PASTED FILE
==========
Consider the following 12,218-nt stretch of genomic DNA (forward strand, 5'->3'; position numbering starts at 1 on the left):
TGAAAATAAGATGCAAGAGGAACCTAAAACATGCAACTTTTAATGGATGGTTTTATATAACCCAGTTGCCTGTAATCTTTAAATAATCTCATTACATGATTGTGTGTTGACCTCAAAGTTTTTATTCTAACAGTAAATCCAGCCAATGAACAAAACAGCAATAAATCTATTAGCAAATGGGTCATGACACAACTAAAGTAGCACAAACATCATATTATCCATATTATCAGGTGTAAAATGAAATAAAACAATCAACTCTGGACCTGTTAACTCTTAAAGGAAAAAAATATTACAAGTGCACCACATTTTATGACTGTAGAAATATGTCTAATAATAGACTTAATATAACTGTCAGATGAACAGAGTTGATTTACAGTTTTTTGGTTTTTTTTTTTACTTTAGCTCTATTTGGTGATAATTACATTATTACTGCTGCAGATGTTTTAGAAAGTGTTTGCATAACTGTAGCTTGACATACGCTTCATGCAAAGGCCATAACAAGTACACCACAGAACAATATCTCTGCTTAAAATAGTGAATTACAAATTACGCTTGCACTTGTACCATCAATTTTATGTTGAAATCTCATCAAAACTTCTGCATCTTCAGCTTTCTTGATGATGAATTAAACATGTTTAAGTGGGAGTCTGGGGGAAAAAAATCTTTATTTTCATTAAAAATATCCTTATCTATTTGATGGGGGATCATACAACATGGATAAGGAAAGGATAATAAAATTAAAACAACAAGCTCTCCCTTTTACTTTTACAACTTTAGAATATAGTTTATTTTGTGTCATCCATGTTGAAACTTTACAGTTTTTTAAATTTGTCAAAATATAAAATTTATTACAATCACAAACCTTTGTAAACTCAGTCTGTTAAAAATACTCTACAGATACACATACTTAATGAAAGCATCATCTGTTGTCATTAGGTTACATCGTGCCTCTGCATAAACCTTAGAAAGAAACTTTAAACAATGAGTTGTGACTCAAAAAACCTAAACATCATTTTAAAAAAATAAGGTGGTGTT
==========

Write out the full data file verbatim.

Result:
Consider the following 12,218-nt stretch of genomic DNA (forward strand, 5'->3'; position numbering starts at 1 on the left):
TGAAAATAAGATGCAAGAGGAACCTAAAACATGCAACTTTTAATGGATGGTTTTATATAACCCAGTTGCCTGTAATCTTTAAATAATCTCATTACATGATTGTGTGTTGACCTCAAAGTTTTTATTCTAACAGTAAATCCAGCCAATGAACAAAACAGCAATAAATCTATTAGCAAATGGGTCATGACACAACTAAAGTAGCACAAACATCATATTATCCATATTATCAGGTGTAAAATGAAATAAAACAATCAACTCTGGACCTGTTAACTCTTAAAGGAAAAAAATATTACAAGTGCACCACATTTTATGACTGTAGAAATATGTCTAATAATAGACTTAATATAACTGTCAGATGAACAGAGTTGATTTACAGTTTTTTGGTTTTTTTTTTTACTTTAGCTCTATTTGGTGATAATTACATTATTACTGCTGCAGATGTTTTAGAAAGTGTTTGCATAACTGTAGCTTGACATACGCTTCATGCAAAGGCCATAACAAGTACACCACAGAACAATATCTCTGCTTAAAATAGTGAATTACAAATTACGCTTGCACTTGTACCATCAATTTTATGTTGAAATCTCATCAAAACTTCTGCATCTTCAGCTTTCTTGATGATGAATTAAACATGTTTAAGTGGGAGTCTGGGGGAAAAAAATCTTTATTTTCATTAAAAATATCCTTATCTATTTGATGGGGGATCATACAACATGGATAAGGAAAGGATAATAAAATTAAAACAACAAGCTCTCCCTTTTACTTTTACAACTTTAGAATATAGTTTATTTTGTGTCATCCATGTTGAAACTTTACAGTTTTTTAAATTTGTCAAAATATAAAATTTATTACAATCACAAACCTTTGTAAACTCAGTCTGTTAAAAATACTCTACAGATACACATACTTAATGAAAGCATCATCTGTTGTCATTAGGTTACATCGTGCCTCTGCATAAACCTTAGAAAGAAACTTTAAACAATGAGTTGTGACTCAAAAAACCTAAACATCATTTTAAAAAAATAAGGTGGTGTT